Agreed that pressure fermentation can make lager faster; about 21 days rather than 28 days in a commercial brewery. However it doesn't make better lager, it's a process used by breweries that care more about speed than quality, not why I brew!

If you really care about water chemistry get a pH meter, make sure you have enough Calcium in the water (50-100ppm Min) and get your pH right.
Mark

Thanks mate
I do care, and I do have a PH meter. I spend such a long time trying to get the chemistry right. I have struggled to get PH right constantly I don't know what im doing wrong.
So every brew should have Calcium in the water (50-100ppm Min) ?
 

ASYLUM_SPIRIT

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Personally I don’t see the point of pressure fermentation,hen buying BiCarb to undo the good the acid is doing - strange type of thinking for mine.
Mark

I haven't seen the point either, always excepting the use of slight pressure to facilitate low-oxygen brewing. But here is a different take and different purpose, with respect to NEIPAs rather than lagers: Fermenting & Dry Hopping Under Pressure - Scott Janish

Dan
[/QUOTE]

Learning something new here.
As i said before I use beersmith or brewfather to calculate what salts etc I need in my water based on the water I have at home and my target profile. I put a lot of faith in them. I have a reasonable handle on water chemistry but not enough .
 

ASYLUM_SPIRIT

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Interesting read, more opinions and conjecture than science

Some very basic misassumptions that lead me to be a little sceptical about the value as a basis for decisions on brewing
No problem with bunging late to build up condition, nor with a little overpressure to exclude oxygen, the low terminal Ph would want looking at, that is a biologically unsafe pH and pretty bad for the flavour of the beer too.
Mark
Thanks, PH was set lower because normally my PH comes out higher than what was estimated using brewfather.
I don't know what else I can do to get PH right, I'm normally in the range but never hit my target PH.
 

duncbrewer

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@ASYLUM_SPIRIT Agree with the above , some dry enzyme is your only chance to get the gravity down. Release the pressure slowly on the fermenter before tipping the enzyme in.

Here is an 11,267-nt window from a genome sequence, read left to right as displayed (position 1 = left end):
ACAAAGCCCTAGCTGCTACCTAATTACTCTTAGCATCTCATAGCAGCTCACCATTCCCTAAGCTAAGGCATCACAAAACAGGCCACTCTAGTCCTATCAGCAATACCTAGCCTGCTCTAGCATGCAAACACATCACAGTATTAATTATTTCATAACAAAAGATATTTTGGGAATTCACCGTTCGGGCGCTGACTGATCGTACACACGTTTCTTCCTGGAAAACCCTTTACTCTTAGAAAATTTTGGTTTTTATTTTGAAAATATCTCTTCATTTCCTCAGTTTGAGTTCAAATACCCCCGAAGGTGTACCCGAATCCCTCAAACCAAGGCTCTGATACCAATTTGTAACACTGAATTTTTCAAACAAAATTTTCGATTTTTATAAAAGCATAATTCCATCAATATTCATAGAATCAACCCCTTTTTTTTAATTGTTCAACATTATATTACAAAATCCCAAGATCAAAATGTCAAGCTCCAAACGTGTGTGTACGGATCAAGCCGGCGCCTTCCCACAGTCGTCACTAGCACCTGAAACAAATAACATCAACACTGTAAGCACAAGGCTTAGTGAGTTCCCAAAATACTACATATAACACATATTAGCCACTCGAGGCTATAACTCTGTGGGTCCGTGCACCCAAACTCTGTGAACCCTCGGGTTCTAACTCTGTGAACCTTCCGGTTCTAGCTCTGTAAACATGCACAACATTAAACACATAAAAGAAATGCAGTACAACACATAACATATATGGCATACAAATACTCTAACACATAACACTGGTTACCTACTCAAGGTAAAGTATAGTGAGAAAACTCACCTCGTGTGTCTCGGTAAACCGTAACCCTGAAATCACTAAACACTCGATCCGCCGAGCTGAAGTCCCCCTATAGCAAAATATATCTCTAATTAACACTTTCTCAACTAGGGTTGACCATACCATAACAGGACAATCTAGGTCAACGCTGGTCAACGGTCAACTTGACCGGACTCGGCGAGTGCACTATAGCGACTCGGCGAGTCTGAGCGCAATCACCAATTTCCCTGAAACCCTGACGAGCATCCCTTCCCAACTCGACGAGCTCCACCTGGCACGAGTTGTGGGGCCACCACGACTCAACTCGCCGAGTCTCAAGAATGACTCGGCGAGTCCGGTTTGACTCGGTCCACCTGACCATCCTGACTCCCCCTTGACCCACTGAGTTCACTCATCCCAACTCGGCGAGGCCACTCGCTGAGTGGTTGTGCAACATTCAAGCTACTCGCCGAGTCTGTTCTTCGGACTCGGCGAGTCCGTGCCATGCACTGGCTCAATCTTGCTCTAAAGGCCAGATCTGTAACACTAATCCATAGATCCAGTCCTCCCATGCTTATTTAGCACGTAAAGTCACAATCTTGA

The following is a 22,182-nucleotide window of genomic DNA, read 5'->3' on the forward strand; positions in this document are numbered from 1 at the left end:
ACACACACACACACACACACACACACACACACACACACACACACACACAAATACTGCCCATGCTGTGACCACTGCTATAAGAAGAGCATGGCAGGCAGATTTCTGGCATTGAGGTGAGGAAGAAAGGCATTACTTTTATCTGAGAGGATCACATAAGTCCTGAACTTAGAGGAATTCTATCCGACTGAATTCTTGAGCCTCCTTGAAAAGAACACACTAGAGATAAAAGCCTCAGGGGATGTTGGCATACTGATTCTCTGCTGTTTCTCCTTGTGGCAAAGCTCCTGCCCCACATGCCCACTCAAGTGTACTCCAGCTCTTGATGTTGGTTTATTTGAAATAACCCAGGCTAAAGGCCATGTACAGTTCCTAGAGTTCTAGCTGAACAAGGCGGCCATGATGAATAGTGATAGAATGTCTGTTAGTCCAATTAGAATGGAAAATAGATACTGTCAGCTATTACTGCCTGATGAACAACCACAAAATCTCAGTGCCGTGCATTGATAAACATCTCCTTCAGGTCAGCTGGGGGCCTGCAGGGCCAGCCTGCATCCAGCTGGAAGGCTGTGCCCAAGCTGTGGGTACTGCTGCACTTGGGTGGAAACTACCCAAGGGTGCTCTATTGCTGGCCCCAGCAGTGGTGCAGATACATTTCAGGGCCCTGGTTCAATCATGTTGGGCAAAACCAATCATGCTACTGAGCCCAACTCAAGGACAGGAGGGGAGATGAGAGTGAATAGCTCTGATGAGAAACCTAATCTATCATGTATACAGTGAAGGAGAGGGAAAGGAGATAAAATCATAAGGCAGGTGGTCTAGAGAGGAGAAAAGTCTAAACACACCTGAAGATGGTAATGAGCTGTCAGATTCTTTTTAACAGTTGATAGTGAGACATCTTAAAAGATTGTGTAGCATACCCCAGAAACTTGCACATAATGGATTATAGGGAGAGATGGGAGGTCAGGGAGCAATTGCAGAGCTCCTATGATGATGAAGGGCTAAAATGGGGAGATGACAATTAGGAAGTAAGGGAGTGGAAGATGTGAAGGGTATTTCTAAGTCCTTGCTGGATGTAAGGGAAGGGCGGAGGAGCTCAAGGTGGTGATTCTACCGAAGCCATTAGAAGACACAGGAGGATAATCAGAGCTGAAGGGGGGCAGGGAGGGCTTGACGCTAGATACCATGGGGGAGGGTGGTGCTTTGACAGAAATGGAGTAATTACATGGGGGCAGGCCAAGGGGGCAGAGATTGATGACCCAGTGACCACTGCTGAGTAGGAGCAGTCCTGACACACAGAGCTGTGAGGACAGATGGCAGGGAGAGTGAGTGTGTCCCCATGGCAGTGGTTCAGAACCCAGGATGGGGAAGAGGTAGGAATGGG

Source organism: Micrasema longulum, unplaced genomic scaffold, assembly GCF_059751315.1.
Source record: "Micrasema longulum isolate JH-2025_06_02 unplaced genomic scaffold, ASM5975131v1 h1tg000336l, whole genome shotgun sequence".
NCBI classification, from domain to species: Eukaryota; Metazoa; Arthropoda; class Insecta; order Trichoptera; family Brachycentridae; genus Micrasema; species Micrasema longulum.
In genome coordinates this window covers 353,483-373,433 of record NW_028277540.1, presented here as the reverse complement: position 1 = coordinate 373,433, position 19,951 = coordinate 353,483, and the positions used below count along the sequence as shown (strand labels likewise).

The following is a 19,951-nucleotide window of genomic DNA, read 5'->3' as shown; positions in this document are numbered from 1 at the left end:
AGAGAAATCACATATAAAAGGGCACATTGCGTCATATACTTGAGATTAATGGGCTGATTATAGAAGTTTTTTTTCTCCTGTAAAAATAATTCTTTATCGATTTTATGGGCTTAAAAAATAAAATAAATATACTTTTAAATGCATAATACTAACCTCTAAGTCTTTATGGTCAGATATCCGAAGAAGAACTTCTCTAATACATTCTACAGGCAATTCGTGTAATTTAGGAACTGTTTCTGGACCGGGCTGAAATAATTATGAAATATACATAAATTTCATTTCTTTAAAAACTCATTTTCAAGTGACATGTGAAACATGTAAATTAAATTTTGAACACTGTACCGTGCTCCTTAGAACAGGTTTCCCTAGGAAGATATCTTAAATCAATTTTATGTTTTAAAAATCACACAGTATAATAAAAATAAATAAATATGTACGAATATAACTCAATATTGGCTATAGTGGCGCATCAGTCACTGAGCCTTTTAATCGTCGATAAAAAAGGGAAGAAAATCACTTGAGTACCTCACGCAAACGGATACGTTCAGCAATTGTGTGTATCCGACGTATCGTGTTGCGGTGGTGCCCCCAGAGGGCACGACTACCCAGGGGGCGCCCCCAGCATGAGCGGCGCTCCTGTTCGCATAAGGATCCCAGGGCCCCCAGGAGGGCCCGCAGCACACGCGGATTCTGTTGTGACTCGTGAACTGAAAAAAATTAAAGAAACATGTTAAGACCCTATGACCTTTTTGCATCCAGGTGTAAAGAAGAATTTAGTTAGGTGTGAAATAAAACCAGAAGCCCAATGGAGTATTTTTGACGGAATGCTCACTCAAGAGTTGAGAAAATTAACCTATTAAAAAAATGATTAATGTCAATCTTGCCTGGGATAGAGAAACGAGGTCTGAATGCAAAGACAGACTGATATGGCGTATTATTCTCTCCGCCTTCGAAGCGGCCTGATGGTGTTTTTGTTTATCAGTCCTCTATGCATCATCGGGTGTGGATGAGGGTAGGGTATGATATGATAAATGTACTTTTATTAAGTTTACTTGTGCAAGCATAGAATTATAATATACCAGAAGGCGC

Mangrove Jacks is called Dry Enzyme, one packet should be fine.

Re your water woes what is the starting water? Can you link the profile code used in brewersfriend water calc that will show your workings and data?
 
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MHB

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I wouldn’t think it was underpitched, he made a 2L starter and it peeled of 22 points in the first 48 hours.

If you want to read a bit more on water chemistry, this is the notes for a talk I did for my local club a couple of years ago, might help you put the pieces together, takes what I call a functional approach to water chemistry and pH.
Mark
 

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philrob

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Very much worth a read about water chemistry. I was there when MHB presented his talk.
 

An Ankoù

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Right thanks mate

Bugger for 70 degrees too high I didn't factor that in as I based the recipe off similar rice lagers and thought that temp was right.

This style is typically dry, so if I was to add some enzyme whats it called and how much?

Reason for pressure ferment was to speed the lager up.

LOL, when it comes to water chemistry in general I let the app to most of the calc for me based on my profile and the target profile, and then I follow that. I don't really have the confidence to go it alone in terms of water chemistry.
Here you are mate:

I'd go for the distiller's enzyme because you get more in the packet and you only need a few grams. Any enzyme that says amyloglucosidase or glucoamylase is good- in fact they're just different names for the same thing. If you're popping round to your local homebrew store and you get offered a liquid version, that's cool, too.
I just made my first rice lager with about half the rice you've used and mashed overnight at 64-65C. I used Lallemand Diamond- just because I had a flask full of slurry from an earlier brew and so my rice beer got a massive dose. It settled out with an FG of 1003 without using any enzyme at all and I think that's due to the vigour and quantity of the yeast (250 ml of thick slurry in 15 litres) and I always chuck a teaspoonful of nutrient in as a matter of course.
There's a post on the UK forum only a day or two ago from a fellow brewer in the Netherlands having similar issues.
 

Tangentile

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I wouldn’t think it was underpitched, he made a 2L starter and it peeled of 22 points in the first 48 hours.

If you want to read a bit more on water chemistry, this is the notes for a talk I did for my local club a couple of years ago, might help you put the pieces together, takes what I call a functional approach to water chemistry and pH.
Mark
Missed the note about the starter - makes sense. Enjoyed the water paper.